Sail Able

For details on this program please contact

The Sail Able Program is designed to introduce those with physical or intellectual challenges to the freedom and independence offered by the sport of sailing.  The program will be run during the day in conjunction with the Learn to Sail Program.  Our goal is to keep the costs of the program as minimal as possible. With that being said we are charging a very nominal fee of $28 per sail which would run between 1 ½ -2hrs in length.

The program operates three boats which have each been specifically designed to accommodate sailors with challenges. We have an access dinghy, which is 2.3 metres in length and is designed for two people. The boat is controlled with a joystick situated in the middle of the boat for easy access by both sailors, and is equipped with a high boom to prevent anyone from getting struck by it as it swings across.

The other boat we operate is a 20 ft long Freedom Independence keel boat; this boat is equipped with a self tacking jib for ease of use, as well as a lead keel to prevent the boat from capsizing. The boat is designed for two people with limited mobility. Participants sit in specially designed chairs which lock in place and have a lead weight attached to each of them deep in the hull of the boat.  The weights allow the chairs to pivot from one side of the boat to the other when the boat changes direction.

Martin 16

The Canadian designed and built Martin 16 is a boat that allows children and adults with physical disabilities the possibility of leaving their wheelchair or other mobility device behind and going sailing! Even individuals with weak arms or no use of their arms can sail independently using power assist technology.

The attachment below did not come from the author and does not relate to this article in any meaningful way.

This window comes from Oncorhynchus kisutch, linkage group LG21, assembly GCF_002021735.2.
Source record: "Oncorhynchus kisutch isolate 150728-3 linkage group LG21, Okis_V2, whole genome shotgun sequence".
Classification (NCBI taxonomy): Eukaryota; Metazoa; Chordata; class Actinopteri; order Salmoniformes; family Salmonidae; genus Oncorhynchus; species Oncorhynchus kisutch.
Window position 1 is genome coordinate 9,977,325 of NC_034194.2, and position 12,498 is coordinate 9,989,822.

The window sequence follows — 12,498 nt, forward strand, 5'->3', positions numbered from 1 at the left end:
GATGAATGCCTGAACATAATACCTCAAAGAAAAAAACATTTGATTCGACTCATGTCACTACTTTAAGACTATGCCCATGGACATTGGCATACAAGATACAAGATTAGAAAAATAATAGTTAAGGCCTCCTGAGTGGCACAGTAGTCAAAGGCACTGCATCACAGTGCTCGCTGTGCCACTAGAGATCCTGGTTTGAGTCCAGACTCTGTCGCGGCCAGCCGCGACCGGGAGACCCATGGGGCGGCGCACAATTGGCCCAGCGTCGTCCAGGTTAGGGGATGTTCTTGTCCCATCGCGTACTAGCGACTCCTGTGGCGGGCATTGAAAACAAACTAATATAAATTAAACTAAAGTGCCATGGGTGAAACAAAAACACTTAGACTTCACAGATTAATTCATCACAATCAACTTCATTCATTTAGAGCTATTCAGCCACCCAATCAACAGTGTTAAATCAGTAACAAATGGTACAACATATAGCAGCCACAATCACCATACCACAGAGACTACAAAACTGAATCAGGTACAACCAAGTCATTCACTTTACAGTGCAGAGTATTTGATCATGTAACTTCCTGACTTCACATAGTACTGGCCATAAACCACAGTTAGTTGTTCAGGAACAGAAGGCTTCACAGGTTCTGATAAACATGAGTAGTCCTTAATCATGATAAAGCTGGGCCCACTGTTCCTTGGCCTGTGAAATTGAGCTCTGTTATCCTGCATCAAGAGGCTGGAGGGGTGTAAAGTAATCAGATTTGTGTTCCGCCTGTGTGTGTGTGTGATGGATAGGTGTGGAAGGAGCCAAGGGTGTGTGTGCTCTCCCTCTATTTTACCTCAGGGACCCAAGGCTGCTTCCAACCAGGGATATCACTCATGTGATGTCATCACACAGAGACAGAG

As it names suggests, the Martin 16 is 16 feet long – the size of many small sailboats. But unlike other boats, the Martin 16 has been specially designed to meet the needs of sailors with disabilities.

First and foremost the boat is very safe. A 300 lb. lead bulb is attached to the keel of the boat which makes it impossible to capsize (tip over). The inner hull of the boat is filled with foam flotation that makes the boat unsinkable, even if it is totally flooded.

The sailor sits in the boat in a multi-adjustable seat that can accommodate any special postural needs. The seat is situated on the center line at the bottom of the cockpit. This is the most stable position in the boat and means that the sailor does not have to move from one side of the boat to the other as one must do on standard sailboats. If necessary quick-release straps can be used to stabilize the sailor’s trunk when the boat heels (leans to the side) on windy days.

Once comfortably seated, the joystick tiller (to control the steering) and lines (to control the sails) are directly at hand making it possible to sail the boat independently without needing to change position. A second seat for an instructor or companion is located behind the sailor’s seat.

Optional power-assist equipment can be added to the boat to allow individuals with weak arms to sail the boat using a joystick similar to those found on power wheelchairs. And for those who cannot move their arms at all the sip ’n puff system allows them to sail the boat using their breath! Even people on respirators can sail the Martin 16 independently!

The Martin 16 is the perfect boat for sailing programs for people with physical disabilities! It is currently used in adapted sailing programs around the world for recreational sailing, learn-to-sail programs and racing.

Please click HERE for the article in Canadian Yachting for more information


Our entire facility is wheelchair accessible including the ramp down to the dock.  We are also equipped with a lift mechanism mounted into the dock to allow those with limited mobility to be assisted in and out of the boats.  The lift is designed with a comfortable harness to ensure the user is properly supported during transport.

Program Partners

Special thanks to our program partners.  This initiative could not have been launched without the generosity and support of organizations such as the Rotary Club of North Sydney and the Canadian Paraplegic Association.